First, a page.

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April is National Native Plant Month!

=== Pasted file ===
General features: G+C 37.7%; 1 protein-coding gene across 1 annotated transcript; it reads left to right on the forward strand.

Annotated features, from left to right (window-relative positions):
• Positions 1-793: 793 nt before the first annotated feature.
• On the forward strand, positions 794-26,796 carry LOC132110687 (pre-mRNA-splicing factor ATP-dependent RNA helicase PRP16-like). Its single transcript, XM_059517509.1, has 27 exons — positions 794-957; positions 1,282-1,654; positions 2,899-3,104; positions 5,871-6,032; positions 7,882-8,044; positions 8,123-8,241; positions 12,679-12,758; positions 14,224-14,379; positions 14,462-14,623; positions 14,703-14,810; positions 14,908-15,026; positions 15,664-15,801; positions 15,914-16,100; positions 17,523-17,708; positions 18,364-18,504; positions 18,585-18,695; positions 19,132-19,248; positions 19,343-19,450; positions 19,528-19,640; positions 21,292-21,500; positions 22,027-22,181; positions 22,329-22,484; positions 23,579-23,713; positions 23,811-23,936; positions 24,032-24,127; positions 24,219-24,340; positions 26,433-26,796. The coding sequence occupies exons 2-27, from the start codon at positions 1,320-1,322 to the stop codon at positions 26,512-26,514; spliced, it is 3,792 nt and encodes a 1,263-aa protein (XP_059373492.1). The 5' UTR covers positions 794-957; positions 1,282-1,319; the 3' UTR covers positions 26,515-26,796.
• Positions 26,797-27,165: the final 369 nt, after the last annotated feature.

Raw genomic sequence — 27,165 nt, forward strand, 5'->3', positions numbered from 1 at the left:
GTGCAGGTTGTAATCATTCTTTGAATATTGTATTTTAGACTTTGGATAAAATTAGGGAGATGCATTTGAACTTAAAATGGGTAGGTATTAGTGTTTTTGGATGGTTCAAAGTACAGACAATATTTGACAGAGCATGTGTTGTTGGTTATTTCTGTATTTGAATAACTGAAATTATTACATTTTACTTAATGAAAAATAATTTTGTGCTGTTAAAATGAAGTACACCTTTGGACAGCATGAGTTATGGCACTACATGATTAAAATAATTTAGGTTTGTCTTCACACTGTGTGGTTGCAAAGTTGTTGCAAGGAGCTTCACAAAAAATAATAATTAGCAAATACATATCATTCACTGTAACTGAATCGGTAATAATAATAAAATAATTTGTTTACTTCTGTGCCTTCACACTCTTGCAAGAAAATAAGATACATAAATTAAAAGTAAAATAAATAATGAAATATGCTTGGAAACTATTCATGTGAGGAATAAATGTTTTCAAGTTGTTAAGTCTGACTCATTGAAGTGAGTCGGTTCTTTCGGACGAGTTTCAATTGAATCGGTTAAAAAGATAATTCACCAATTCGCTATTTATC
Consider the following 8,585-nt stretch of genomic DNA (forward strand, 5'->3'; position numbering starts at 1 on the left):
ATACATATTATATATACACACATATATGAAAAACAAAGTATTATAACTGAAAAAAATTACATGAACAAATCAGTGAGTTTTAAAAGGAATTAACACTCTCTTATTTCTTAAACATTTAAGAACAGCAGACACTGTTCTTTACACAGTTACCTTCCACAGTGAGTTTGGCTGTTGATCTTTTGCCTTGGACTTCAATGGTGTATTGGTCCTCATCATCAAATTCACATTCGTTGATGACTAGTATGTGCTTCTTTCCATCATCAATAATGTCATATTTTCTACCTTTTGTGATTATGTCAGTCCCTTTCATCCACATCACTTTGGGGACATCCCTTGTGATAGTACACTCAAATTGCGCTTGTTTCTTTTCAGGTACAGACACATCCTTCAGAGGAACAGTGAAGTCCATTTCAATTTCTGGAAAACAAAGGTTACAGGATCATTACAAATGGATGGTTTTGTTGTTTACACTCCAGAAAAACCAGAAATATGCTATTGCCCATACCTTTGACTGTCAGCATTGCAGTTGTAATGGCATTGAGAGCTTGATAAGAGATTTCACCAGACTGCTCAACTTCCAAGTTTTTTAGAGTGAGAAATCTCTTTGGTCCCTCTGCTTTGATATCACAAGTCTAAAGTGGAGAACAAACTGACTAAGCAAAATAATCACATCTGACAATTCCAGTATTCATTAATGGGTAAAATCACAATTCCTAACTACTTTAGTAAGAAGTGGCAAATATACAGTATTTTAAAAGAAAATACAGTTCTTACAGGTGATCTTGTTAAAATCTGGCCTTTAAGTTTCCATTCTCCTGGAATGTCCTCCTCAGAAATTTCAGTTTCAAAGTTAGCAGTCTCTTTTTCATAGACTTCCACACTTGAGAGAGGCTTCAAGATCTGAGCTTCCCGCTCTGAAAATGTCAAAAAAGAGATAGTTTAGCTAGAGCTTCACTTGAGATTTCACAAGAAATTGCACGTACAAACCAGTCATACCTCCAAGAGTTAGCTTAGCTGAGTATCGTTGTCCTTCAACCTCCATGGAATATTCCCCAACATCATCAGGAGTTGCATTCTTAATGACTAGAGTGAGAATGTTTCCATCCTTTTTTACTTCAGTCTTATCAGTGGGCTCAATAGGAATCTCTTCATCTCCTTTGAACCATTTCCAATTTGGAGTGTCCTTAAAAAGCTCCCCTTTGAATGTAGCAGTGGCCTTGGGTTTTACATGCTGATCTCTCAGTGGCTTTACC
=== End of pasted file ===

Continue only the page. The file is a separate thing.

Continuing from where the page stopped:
Native plants are important for various reasons, the most important in my opinion and work is to support pollinators and other insects, which are the foundation of all species, including our own. All plants have their own defenses to protect themselves from being harmed and eaten. These mostly show up as biochemical toxins or phyto-pesticides. Insects that have evolved with these plants have developed biological ways over time to combat or get around these plants’ pesticides. This means that insects not only prefer certain plants but require these plants that their species’ have evolved with. It also means that native insect species just don’t do so well with non-native plants. While it is true that some pollinators and other insects are able to drink nectar from these non-native plants, the non-native plants do not offer much more in the way of other services. Native plants, besides offering nectar and pollen, also offer other things, such as being hosts to insect larva. For instance, the monarch butterfly whose numbers have plummeted, will only lay her eggs on a specific plant called, Ascelpias tuberosa. This is a native milkweed plant that is also becoming endangered due to habitat destruction. This symbiotic relationship between plant and butterfly also takes place with all other native pollinators/ insects, arachnids, birds, reptiles, small mammals and the native plant environment. So it’s important that we begin gardening and restoring things for them- and us. A great story from Scientific American on how monarch butterflies evolved to eat the poisonous milkweed plant: And here is a link to NC native wildflower plants:

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